2014-04-24 / News

Jamestowner writes coming-of-age novel

Launch party Saturday at Jamestown Arts Center
By Tim Riel

With his father lost at sea, and his mother in deep debt to a local loan shark, 14-year-old Jake Cole is quickly learning that he is the only one who can right the ship. Needing $10,000 to save the family diner, the awkward teen turns to quahogging as his salvation – although darker opportunities also surface.

Jamestown resident Jay Primiano is the co-author of “Swim that Rock,” a novel about a boy who is hastily tasked with securing his family’s future. Primiano, 53, is a first-time novelist, although he has penned other works. He’s had some poetry published, and has also written short stories, screenplays and theatrical productions, but “Swim that Rock” is his first large-scale project available for consumers.

“It’s realistic fiction,” said Primiano about his first novel. “All writers draw upon their experiences to some degree. The book’s about the benefit of hard work. It’s about persistence and diligence, and about caring for people.”

Jake, the protagonist, is an eighth-grader whose family owns the Riptide, a diner located in a small community on the coast of Narragansett Bay. While he shows clumsiness on land, he more than makes up for it on the water, where he is as able-bodied as his father.

When his father goes missing after a boating accident, and his mother falls into $10,000 of debt, Jake has to use his marine expertise to earn money so he can save the family diner. Otherwise, he’ll be forced to move west with his mother, leaving his father behind, who Jake still believes is alive.

Looking for quick cash, Jake takes different jobs with two men on opposite sides of the law. The teen earns honest money during the day with his father’s best friend, who teaches Jake the finer points of raking for quahogs. His other job is less dignified. Jake works for Captain, a salty, modern-day pirate who steals boat motors and fishes illegally.

The novel is a coming-of-age story with autobiographical overtones. Primiano grew up in Barrington, and by the age of 19, he became captain of his own clam boat. Needing help, he hired an 11-year-old neighborhood kid to be his first mate. That young boy was John Rocco, co-author of “Swim that Rock.”

Rocco is an illustrator and children’s book author. He has written award-winning books including “Wolf! Wolf!” and “Blackout,” a 2012 Caldecott Honor winner. He is also the illustrator of Whoopi Goldberg’s “Alice,” and is the cover artist for the bestselling series “Percy Jackson & the Olympians,” which has sold millions of copies worldwide.

Remaining best friends since they clammed together 35 years ago, their two families got together for the holidays in 2008. During Rocco’s visit to Jamestown (he lives in Los Angeles), Primiano mentioned that the two should write a book together. “I was thinking of a modern-day ‘Treasure Island,’” he said.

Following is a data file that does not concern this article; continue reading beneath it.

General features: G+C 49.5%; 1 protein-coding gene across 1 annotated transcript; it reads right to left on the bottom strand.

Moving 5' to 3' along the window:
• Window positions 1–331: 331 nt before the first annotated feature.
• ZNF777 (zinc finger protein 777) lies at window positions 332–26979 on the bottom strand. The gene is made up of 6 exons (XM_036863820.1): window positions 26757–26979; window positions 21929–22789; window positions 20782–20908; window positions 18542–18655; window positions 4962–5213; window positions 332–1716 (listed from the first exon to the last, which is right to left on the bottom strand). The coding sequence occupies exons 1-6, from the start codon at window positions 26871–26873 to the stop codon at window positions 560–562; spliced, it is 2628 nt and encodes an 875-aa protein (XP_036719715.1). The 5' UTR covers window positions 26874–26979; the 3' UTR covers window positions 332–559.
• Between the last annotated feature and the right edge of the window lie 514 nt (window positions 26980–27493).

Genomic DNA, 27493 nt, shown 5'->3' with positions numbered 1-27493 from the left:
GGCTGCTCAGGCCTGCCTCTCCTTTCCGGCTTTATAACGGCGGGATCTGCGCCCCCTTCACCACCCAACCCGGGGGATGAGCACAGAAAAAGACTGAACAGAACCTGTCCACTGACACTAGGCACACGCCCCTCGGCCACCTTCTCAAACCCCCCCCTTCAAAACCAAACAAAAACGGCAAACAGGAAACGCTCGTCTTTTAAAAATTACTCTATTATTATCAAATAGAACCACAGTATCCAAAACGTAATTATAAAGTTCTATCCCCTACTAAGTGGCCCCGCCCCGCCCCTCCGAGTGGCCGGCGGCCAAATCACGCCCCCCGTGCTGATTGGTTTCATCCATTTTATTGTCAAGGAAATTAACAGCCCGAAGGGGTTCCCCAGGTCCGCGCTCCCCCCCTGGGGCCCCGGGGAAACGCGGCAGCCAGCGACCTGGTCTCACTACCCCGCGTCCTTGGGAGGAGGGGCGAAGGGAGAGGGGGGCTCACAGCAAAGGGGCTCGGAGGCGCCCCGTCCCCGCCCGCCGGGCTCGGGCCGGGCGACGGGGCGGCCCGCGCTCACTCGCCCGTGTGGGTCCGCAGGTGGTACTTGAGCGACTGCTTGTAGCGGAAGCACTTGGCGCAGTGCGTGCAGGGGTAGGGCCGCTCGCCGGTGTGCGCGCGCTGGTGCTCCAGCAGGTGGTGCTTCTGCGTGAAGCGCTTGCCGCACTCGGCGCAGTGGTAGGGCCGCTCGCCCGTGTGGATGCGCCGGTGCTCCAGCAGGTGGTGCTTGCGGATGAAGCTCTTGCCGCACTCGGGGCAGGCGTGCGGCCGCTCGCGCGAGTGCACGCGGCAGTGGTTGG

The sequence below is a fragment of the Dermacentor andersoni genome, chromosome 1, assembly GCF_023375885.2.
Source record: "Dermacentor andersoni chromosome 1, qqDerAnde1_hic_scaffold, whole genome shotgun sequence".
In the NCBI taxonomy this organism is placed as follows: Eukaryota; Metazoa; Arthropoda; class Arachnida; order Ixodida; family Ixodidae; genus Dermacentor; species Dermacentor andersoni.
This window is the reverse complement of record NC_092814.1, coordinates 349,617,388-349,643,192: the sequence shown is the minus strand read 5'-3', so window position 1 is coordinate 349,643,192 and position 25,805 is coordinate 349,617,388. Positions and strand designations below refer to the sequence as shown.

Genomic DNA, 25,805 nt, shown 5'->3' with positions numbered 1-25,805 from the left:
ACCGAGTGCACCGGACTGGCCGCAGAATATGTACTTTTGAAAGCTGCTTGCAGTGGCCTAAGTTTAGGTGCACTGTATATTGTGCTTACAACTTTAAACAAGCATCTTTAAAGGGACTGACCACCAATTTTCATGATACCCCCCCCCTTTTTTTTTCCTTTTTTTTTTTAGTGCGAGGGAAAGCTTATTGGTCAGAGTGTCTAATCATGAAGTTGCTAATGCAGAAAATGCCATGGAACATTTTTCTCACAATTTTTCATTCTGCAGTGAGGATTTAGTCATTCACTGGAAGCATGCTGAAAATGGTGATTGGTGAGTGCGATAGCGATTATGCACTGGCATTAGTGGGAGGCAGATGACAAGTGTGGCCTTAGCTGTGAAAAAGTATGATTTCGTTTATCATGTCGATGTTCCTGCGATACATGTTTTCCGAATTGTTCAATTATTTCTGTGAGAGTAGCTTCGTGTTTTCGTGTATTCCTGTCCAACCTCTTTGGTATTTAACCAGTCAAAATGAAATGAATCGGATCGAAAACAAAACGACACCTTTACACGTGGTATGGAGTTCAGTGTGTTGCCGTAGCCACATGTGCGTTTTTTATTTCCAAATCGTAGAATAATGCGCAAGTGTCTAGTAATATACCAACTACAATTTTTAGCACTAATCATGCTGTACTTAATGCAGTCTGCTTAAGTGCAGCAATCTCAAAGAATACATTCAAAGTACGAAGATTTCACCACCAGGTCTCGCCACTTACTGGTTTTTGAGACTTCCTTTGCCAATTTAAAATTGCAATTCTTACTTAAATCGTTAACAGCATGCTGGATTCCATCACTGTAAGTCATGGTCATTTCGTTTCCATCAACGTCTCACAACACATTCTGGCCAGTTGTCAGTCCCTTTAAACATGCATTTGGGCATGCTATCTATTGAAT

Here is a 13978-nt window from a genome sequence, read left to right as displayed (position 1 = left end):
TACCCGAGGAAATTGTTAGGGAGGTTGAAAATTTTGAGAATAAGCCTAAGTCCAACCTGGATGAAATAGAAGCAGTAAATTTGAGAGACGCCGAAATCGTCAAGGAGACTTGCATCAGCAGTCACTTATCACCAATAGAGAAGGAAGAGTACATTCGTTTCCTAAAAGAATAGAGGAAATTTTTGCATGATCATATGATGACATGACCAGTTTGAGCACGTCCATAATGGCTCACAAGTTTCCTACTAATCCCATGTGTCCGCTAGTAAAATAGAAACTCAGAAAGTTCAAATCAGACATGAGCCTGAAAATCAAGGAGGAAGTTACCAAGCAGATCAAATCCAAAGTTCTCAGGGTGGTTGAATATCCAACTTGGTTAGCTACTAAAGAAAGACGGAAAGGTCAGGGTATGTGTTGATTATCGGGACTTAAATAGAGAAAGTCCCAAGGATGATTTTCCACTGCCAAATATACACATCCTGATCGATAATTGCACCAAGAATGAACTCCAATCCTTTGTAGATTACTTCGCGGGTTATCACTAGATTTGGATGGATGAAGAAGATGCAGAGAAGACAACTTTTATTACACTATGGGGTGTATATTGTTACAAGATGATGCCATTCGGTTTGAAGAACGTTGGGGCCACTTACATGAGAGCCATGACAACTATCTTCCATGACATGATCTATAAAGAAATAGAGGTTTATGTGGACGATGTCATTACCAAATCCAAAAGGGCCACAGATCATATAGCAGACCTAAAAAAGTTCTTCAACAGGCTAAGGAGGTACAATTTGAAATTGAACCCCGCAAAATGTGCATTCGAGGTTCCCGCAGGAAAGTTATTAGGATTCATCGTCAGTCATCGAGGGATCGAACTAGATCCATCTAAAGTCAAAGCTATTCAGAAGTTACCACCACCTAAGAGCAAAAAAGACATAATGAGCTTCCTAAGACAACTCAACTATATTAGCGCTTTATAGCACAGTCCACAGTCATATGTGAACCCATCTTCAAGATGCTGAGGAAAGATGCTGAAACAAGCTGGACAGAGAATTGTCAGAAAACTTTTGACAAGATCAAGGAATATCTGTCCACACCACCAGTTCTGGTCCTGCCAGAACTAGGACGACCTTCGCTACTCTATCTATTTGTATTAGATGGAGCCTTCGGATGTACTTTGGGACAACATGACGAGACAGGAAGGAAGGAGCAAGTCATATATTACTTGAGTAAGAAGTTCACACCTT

Although they’ve discussed the idea before, nothing came to fruition. This time, however, Rocco’s wife told them to just start writing.

“Boy was she right,” says Primiano. “I was very inspired at that point. So we started writing a series of short stories of our experiences together that we could build a book from.”

Both men, on opposite sides of the country, would wake up at 5 a.m. and write for a few hours before their wives and children awoke.

“Interestingly, that is the same time we used to wake up to go fishing back in the 1980s,” said Primiano. “The early hours were appropriately inspirational for a couple of fishermen turned storytellers.

After years of writing and bouncing their stories off each other, the two began working together in person to merge the tales.

“At first it went very much the same way as when we worked on the boat,” said Rocco. “Jay would dig up all the stuff from the bottom, and my job as a picker was to sort it all out. Put all the quahogs in the right buckets and throw the rest away.”

While co-authoring a book may seem troublesome, Primiano said there was only one major quarrel between the writers. “John didn’t like it when I would chew gum and blows bubbles,” Jay quipped. “I snapped my gum, and that probably got on his nerves. Other than that, we had no major arguments. It helps that we’re such great friends. We had some disagreements, but trying to maintain a voice between two people can be tricky. It was definitely an interesting project.”

Primiano lives on Melrose Avenue with his wife, Lisa, and their two daughters, Jessy, 16, and Sophie, 14. Both girls attend North Kingstown High School. Primiano is the recreation director of the Charlestown parks department, a position he held in Jamestown in the late 1980s. He has lived on the island since he bought his house in 1995.

The co-authors have recently been busy on a two-week book tour, which reaches Jamestown this weekend. A launch party will take place at the Jamestown Arts Center on Saturday, April 26. A VIP event begins at 6 p.m., and the party opens to the public at 7 p.m. People can RSVP to jayprimiano@cox.net. Primiano expects friends and family from across the country to attend, including a trip across the Atlantic by Karen Lotz, CEO of Candlewick Press, the book’s publisher.

According to Primiano, the novel is especially suited for teenagers, and it teaches a lesson about hard work.

“Sometimes the right thing to do is a little blurred,” said Primiano, “but it’s important to make the right decision.”

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